AZ AG Releases Report Finding 'Fraud' and Problems with Handling of Over 100K Mail-in Ballots in Maricopa County


Arizona Attorney General Mark Brnovich released an interim report Wednesday on the 2020 election in Maricopa County, concluding that fraud did occur and uncovering serious issues concerning the handling of over 100,000 mail-in ballots.

Brnovich said in a letter to Senate President Karen Fann that his Election Integrity Office found  “instances of election fraud by individuals who have been or will be prosecuted for various election crimes.”

The review is ongoing, so “we are therefore limited in what we can disclose about specific criminal and civil investigations,” he added.

The report did not give an indication of how widespread the fraud is.

The attorney general tweeted that there are also broader systemic problems involving mail-in ballots.

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“We can report that there are problematic system-wide issues that relate to early ballot handling and verification,” Brnovich wrote.

“The early ballot signature verification system in Maricopa County is insufficient to guard against abuse,” he said in the letter to Fann. “At times workers conducting the verification process had only seconds to review a signature.”

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“For example on November 4, 2020, the Maricopa County Recorder verified 206,648 early ballot affidavit signatures, which resulted in an average of 4.6 seconds per signature,” Brnovich continued.

“There are simply too many early ballots that must be verified in too limited a period of time, thus leaving the system vulnerable to error, fraud and oversight.”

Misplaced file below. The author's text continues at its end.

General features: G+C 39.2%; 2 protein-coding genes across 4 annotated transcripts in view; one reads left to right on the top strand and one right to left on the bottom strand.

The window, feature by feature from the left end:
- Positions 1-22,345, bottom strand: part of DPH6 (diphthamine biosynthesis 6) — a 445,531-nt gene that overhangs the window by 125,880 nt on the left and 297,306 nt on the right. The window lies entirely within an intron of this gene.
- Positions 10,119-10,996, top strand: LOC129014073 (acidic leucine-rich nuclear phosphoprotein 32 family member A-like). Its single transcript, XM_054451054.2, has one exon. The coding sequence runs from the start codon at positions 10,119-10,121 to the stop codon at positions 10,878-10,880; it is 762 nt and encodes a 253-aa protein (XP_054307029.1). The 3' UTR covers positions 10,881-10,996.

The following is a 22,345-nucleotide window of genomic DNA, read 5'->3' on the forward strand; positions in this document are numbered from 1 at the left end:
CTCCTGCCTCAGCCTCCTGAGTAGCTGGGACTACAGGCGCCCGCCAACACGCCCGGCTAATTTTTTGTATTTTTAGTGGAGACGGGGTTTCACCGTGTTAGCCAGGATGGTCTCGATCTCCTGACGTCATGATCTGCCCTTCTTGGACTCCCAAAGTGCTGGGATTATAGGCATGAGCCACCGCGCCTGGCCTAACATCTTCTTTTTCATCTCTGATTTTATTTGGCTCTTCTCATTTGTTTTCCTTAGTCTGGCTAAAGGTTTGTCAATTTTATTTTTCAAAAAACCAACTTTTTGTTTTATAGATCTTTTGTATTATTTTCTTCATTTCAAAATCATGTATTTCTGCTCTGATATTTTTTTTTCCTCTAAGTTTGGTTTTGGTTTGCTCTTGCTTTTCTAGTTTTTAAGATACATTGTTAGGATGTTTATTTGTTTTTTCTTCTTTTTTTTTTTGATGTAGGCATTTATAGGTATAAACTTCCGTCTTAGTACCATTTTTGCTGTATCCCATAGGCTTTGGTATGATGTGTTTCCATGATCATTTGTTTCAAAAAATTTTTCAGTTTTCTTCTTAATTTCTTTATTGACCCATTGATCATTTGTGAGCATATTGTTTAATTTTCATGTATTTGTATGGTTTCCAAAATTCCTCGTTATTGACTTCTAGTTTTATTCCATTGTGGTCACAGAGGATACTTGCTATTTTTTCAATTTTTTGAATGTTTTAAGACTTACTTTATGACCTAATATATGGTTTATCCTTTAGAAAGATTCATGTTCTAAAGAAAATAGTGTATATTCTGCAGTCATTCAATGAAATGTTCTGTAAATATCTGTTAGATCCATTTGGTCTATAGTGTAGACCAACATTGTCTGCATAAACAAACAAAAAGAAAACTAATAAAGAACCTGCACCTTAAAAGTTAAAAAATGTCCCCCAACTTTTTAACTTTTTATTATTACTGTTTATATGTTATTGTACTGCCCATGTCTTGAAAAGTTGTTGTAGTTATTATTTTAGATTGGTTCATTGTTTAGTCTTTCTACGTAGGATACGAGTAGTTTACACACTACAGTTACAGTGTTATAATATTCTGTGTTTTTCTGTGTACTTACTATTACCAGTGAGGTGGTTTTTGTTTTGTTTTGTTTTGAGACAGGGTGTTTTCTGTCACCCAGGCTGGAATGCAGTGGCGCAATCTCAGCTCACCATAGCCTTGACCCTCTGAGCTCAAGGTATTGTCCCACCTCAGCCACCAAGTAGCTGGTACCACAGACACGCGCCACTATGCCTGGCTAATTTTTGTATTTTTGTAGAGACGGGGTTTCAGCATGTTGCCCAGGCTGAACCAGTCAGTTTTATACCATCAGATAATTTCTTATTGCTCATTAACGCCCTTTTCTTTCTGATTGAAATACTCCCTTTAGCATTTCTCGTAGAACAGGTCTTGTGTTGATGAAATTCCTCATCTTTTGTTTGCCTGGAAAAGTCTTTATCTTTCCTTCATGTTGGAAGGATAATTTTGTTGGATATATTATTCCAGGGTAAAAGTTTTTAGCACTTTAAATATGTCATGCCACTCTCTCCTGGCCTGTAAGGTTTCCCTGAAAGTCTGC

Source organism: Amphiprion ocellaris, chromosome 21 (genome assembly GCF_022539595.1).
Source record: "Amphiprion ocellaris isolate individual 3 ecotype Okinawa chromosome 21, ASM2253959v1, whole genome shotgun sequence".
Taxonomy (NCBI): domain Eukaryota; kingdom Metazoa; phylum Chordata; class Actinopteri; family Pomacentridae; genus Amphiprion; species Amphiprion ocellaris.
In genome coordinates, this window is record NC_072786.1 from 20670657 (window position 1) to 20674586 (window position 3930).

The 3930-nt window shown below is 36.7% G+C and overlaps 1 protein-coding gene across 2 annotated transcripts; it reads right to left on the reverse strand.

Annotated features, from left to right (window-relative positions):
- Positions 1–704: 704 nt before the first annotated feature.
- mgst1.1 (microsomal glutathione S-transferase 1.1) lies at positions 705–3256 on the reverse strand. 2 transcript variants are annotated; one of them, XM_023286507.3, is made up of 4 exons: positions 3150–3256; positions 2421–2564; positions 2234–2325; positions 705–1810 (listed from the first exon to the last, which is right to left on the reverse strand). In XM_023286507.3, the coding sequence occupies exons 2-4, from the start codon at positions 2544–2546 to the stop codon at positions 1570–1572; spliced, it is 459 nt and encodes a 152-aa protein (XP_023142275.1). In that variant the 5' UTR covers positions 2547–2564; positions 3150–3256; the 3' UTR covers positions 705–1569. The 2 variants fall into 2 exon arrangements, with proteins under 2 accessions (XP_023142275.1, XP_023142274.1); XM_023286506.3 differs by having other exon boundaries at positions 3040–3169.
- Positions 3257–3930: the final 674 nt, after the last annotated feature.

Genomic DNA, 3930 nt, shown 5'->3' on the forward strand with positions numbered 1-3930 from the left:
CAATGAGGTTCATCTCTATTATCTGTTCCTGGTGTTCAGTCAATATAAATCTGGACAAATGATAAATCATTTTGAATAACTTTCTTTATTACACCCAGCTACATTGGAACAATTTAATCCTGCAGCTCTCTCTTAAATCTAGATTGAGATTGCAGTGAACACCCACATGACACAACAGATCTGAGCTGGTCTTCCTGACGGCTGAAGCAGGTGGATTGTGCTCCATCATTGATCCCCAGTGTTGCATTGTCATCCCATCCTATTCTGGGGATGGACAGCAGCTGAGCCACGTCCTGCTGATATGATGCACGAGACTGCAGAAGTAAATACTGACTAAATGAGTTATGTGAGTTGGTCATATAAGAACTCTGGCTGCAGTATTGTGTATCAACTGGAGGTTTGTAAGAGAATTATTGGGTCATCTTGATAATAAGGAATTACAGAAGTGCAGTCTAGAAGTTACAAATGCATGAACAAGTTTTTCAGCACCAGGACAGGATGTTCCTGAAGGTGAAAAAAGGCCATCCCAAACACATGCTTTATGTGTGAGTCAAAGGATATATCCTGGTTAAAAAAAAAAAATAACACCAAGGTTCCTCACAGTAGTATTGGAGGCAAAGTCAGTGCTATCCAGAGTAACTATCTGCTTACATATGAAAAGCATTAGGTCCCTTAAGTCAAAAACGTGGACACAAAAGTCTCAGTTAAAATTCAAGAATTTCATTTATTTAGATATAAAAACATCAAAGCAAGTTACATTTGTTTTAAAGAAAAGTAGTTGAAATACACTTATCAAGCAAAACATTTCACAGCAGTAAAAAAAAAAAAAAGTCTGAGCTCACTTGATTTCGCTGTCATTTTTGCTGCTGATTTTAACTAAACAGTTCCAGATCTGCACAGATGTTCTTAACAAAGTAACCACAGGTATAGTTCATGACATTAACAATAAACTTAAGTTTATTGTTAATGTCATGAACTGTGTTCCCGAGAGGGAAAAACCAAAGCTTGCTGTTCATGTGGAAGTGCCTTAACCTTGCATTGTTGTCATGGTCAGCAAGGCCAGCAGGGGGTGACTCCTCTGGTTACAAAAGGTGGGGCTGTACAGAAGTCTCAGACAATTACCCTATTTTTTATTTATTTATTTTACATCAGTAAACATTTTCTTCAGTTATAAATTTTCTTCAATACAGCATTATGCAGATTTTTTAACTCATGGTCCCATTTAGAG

A study released by the Election Systems Integrity Institute last month concluded Maricopa County allowed approximately 200,000 mail-in ballot envelopes with mismatched signatures to be forwarded for counting without further review.

Researchers reported that 11.3 percent of the approximately 1.9 million mail-in ballots should have gone through the curing process (verifying signatures, etc.), rather than the 1.31 percent that did.

The county only sent “upwards of 25,000” ballot signatures for review and ultimately only rejected 587 of those that when through the curing process.

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Brnovich’s office also found major chain of custody issues in the handling of mail-in ballots by Maricopa County.

“Our review uncovered multiple violations of ballot transportation procedures,” the attorney general wrote. “Specially, our investigation confirmed that out of 1,895 Early Voting Ballot Transportation Statements, 381 forms or 20 percent were missing required information.

“This included missing audit signatures, missing ballot count fields, missing Election Department receiving signatures, missing courier signatures and missing documentation of security seals and lack of the two required seal numbers,” Brnovich added.

“In other words, it is possible that somewhere between 100,000 and 200,000 ballots were transported without proper chain of custody.”